Thirteen genetic sequences — isolated from people with COVID-19 infections in the early days of the pandemic in China — were mysteriously deleted from an online database last year, but have now been recovered.
Jesse Bloom, a computational biologist and specialist in viral evolution at the Fred Hutchinson Cancer Research Center in Seattle, found that the sequences had been removed from an online database at the request of scientists in Wuhan, China. But with some internet research, he was able to recover copies of the data stored on Google Cloud.
The sequences don’t fundamentally change scientists’ understanding of the origins of COVID-19 — including the fraught question of whether the coronavirus spread naturally from animals to humans or escaped in a lab accident. But their removal adds to concerns that Chinese government secrecy has hampered international efforts to understand how COVID-19 came to be.
Bloom’s results were published in a preprint paper, which has not yet been reviewed by other scientists on Tuesday. “I think it’s definitely consistent with an attempt to hide the sequences,” he told BuzzFeed News.
Bloom learned about the deleted data after reading a paper by a team led by Carlos Farkas of the University of Manitoba in Canada on some of the earliest genetic sequences of SARS-CoV-2. Farkas’ paper described sequences sampled from outpatient hospital patients in a project by researchers in Wuhan developing diagnostic tests for the virus. But when Bloom tried to download the sequences from the Sequence Read Archive, an online database maintained by the US National Institutes of Health, he received error messages indicating that they had been deleted.
Bloom realized that the copies of SRA data are also maintained on servers operated by Google, and was able to puzzle out the URLs where the missing strings could be found in the cloud. In this way, he recovered 13 genetic sequences that could help answer questions about how the coronavirus evolved and where it came from.
Bloom found that the deleted sequences, like others collected outside the city at later dates, resembled bat coronaviruses — believed to be the ultimate ancestors of the virus that causes COVID-19 — than sequences associated with the Huanan Seafood Market in Wuhan. This adds to previous suggestions that the seafood market may have been an early victim of COVID-19, rather than where the coronavirus first passed from animals to humans.
“This is a very interesting study conducted by Dr. Bloom, and in my opinion the analysis is absolutely correct,” Farkas told BuzzFeed News by email. Scott Gottlieb, former head of the Food and Drug Administration, also praised the findings on Twitter.
But some scientists were less impressed. “It really doesn’t add anything to the origins debate,” Robert Garry of Tulane University in New Orleans told BuzzFeed News by email. Garry argued that the Huanan market or other markets in Wuhan could still be the source of COVID-19.
Bloom is one of 18 scientists who published a letter in May criticizing WHO and China research into the origin of SARS-CoV-2. The scientists argued that the WHO-China report had failed to give “balanced consideration” to competing ideas that the coronavirus spread naturally from animals to humans or escaped from a laboratory — a theory the report considers “extremely unlikely.” considered. After the WHO-China report was published, the US and 13 other governments complained that it “did not have access to complete, original data and samples”.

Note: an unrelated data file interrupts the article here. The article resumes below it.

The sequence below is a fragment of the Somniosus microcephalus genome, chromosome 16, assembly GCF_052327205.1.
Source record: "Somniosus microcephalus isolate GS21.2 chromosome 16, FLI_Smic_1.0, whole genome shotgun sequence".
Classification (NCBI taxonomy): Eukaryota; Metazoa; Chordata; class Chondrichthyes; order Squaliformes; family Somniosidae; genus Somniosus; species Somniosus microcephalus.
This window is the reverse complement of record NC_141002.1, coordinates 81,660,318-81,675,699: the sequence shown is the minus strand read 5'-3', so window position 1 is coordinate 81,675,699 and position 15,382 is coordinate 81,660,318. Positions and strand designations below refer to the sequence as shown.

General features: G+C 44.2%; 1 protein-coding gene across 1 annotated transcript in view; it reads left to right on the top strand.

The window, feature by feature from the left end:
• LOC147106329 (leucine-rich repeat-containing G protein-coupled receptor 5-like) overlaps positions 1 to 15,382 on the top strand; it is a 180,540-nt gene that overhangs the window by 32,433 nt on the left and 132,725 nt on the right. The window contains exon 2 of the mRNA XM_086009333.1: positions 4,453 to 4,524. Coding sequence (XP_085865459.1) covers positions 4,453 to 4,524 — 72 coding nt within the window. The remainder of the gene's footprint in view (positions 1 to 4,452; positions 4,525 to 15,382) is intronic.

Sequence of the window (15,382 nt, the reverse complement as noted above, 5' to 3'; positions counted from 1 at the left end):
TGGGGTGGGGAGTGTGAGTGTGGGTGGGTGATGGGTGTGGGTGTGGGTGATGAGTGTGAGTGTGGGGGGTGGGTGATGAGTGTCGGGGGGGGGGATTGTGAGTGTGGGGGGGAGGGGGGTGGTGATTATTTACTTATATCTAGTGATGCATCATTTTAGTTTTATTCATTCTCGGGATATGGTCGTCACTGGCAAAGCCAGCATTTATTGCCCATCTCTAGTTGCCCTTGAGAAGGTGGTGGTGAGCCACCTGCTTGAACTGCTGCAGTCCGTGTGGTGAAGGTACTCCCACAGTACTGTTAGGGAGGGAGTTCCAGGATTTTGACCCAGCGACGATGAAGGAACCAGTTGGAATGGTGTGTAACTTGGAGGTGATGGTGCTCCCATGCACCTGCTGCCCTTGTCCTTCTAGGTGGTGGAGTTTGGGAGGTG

The deleted virus sequences were first uploaded to the SRA in early March 2020, around the time when researchers led by Yan Li and Tiangang Liu of Wuhan University published a preprint detailing their work using genetic sequencing to prevent COVID-19. diagnose. A few days earlier, China’s State Council had ordered all documents related to COVID-19 to be centrally approved.
The sequences were then withdrawn from the SRA in June, around the time the final version of the article appeared in a scientific journal. According to the NIH, the authors requested that the sequences be removed. “The applicant indicated that the sequence information had been updated, was submitted to another database, and wanted the data removed from SRA to avoid version control issues,” NIH spokesperson Amanda Fine told BuzzFeed News by email.
However, it’s unclear if the sequences have since been posted online in another database.
“There is no plausible scientific reason for the deletion,” Bloom wrote in his preprint, arguing that the sequences were likely “deleted to obscure their existence.” That suggested, he wrote, “a less than sincere attempt to track down the early spread of the epidemic.”
Although the sequences had been deleted, Garry pointed out that the key genetic mutations they contained were still tabulated in the Wuhan team’s final paper. “Jesse Bloom has not found exactly anything new that is not yet in the scientific literature,” Garry told BuzzFeed News, accusing Bloom of writing his preprint in an “incendiary manner that is unscientific and unnecessary.”
Bloom wrote to the Wuhan researchers asking why the sequences had been removed, but received no response. Li and Liu also did not immediately respond to a question from BuzzFeed News.
This isn’t the first time scientists have raised concerns about removing data that could help answer questions about the origins of COVID-19. The main database of coronavirus sequence information maintained by the Wuhan Institute of Virology — speculating about a possible “lab leak” of the virus — was taken offline in September 2019. When members of the WHO-China team studying the origins of the pandemic visited the institute in February, they were told that the database, which reportedly contained data on 22,000 coronavirus samples and sequence records, had been deleted after repeated hacking attempts.